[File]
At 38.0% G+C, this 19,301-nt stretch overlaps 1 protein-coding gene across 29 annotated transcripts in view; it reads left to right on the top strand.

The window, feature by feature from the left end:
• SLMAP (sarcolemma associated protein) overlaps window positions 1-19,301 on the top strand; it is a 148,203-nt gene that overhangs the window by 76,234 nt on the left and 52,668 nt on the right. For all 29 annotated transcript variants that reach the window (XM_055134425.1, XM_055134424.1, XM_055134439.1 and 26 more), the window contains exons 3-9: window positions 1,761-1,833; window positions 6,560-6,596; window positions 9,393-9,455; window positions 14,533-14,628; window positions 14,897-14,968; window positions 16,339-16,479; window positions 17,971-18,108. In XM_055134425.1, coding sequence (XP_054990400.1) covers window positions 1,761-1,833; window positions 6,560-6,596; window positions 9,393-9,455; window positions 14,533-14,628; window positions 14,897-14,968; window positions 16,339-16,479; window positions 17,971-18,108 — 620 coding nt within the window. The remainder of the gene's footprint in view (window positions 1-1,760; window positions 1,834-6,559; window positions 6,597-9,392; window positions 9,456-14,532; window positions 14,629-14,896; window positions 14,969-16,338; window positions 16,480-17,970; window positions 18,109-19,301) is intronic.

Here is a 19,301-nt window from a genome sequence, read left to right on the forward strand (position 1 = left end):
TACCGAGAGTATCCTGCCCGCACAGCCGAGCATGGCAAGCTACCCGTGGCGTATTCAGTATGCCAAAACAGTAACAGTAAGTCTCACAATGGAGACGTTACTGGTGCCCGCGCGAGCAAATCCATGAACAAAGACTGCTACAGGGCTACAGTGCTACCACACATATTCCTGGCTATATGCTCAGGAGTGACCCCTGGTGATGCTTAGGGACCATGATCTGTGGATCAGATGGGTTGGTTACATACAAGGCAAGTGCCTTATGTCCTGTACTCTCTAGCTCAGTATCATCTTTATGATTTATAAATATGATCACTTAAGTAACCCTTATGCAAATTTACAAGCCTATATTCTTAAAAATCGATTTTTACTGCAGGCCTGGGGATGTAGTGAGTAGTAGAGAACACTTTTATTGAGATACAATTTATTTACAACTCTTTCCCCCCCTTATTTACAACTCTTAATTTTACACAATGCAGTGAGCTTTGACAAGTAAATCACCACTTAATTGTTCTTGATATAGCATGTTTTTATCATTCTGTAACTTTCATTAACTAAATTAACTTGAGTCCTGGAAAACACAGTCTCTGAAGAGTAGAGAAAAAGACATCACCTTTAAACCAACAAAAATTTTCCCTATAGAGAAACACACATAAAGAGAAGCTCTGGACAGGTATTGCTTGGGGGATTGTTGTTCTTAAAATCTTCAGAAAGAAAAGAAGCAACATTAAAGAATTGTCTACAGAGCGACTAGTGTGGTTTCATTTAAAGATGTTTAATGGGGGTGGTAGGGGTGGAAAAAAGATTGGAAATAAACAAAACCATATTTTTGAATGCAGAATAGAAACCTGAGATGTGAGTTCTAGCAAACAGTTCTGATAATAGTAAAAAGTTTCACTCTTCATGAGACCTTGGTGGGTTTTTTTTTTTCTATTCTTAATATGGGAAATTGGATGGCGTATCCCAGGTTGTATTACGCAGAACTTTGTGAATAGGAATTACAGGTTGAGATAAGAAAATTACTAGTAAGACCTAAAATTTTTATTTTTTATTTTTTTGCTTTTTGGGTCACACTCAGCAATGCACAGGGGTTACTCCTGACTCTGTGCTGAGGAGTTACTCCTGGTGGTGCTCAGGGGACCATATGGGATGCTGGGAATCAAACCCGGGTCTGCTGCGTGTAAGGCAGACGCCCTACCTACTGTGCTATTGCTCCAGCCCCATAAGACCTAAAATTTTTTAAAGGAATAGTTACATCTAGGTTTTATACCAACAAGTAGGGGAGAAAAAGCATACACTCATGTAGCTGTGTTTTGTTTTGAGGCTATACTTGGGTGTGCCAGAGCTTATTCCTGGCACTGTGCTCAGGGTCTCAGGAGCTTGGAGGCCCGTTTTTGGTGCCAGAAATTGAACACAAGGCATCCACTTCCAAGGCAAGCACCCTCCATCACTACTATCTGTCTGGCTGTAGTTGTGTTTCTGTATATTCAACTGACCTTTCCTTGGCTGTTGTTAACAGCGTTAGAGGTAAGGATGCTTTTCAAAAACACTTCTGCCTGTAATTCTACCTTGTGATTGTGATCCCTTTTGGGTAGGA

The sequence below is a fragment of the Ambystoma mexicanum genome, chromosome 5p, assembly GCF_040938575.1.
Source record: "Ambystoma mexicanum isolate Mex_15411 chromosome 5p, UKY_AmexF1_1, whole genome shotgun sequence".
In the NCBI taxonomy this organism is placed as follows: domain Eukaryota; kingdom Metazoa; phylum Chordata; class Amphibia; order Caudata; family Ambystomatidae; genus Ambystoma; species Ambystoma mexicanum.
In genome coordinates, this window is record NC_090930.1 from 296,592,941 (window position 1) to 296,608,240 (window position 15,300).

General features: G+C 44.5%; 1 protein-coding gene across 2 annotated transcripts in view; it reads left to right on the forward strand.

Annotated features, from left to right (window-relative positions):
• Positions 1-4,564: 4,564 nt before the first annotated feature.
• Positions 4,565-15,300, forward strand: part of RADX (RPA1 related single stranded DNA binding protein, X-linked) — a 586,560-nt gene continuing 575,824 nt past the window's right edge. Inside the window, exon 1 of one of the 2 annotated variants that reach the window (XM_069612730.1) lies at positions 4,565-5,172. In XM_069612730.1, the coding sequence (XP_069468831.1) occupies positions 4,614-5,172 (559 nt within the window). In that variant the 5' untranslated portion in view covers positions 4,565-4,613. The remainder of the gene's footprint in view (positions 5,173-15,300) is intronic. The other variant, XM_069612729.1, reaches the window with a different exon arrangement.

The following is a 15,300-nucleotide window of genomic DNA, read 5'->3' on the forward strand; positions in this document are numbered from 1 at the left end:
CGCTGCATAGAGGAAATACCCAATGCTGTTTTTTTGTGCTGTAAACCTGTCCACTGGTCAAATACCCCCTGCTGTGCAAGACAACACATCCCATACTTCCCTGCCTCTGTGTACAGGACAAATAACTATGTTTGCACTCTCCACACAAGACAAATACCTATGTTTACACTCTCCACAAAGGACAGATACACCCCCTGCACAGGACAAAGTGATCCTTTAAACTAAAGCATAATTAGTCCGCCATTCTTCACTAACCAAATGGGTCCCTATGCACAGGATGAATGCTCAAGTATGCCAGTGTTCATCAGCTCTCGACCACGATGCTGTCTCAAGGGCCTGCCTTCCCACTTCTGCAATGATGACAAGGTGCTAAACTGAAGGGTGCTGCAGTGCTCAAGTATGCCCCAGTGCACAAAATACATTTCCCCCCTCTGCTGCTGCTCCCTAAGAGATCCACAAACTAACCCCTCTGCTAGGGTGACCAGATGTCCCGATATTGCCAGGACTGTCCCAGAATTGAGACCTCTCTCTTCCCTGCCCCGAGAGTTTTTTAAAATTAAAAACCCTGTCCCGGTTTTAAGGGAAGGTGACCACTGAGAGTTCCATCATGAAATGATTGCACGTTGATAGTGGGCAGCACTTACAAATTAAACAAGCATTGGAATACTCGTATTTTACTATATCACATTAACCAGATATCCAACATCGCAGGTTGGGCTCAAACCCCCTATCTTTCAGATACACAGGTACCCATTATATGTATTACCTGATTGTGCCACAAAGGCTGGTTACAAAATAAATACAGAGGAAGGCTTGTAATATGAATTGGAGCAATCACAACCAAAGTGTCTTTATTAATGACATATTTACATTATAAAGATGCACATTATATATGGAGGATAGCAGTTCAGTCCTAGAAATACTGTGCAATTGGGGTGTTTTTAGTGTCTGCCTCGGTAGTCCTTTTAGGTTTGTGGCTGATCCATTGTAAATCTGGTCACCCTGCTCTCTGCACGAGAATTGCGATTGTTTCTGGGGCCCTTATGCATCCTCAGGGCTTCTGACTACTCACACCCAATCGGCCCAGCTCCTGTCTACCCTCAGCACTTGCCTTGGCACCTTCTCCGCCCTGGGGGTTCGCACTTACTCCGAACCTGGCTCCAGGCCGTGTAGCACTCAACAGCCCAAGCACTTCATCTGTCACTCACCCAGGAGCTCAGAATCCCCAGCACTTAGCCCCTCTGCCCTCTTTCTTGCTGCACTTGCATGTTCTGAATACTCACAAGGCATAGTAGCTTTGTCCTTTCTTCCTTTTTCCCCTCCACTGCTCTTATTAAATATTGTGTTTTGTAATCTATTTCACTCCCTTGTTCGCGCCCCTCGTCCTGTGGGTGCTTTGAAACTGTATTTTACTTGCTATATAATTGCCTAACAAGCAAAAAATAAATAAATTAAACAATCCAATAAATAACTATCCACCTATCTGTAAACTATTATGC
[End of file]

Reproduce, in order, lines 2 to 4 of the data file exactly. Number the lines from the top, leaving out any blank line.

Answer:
The window, feature by feature from the left end:
• SLMAP (sarcolemma associated protein) overlaps window positions 1-19,301 on the top strand; it is a 148,203-nt gene that overhangs the window by 76,234 nt on the left and 52,668 nt on the right. For all 29 annotated transcript variants that reach the window (XM_055134425.1, XM_055134424.1, XM_055134439.1 and 26 more), the window contains exons 3-9: window positions 1,761-1,833; window positions 6,560-6,596; window positions 9,393-9,455; window positions 14,533-14,628; window positions 14,897-14,968; window positions 16,339-16,479; window positions 17,971-18,108. In XM_055134425.1, coding sequence (XP_054990400.1) covers window positions 1,761-1,833; window positions 6,560-6,596; window positions 9,393-9,455; window positions 14,533-14,628; window positions 14,897-14,968; window positions 16,339-16,479; window positions 17,971-18,108 — 620 coding nt within the window. The remainder of the gene's footprint in view (window positions 1-1,760; window positions 1,834-6,559; window positions 6,597-9,392; window positions 9,456-14,532; window positions 14,629-14,896; window positions 14,969-16,338; window positions 16,480-17,970; window positions 18,109-19,301) is intronic.

Here is a 19,301-nt window from a genome sequence, read left to right on the forward strand (position 1 = left end):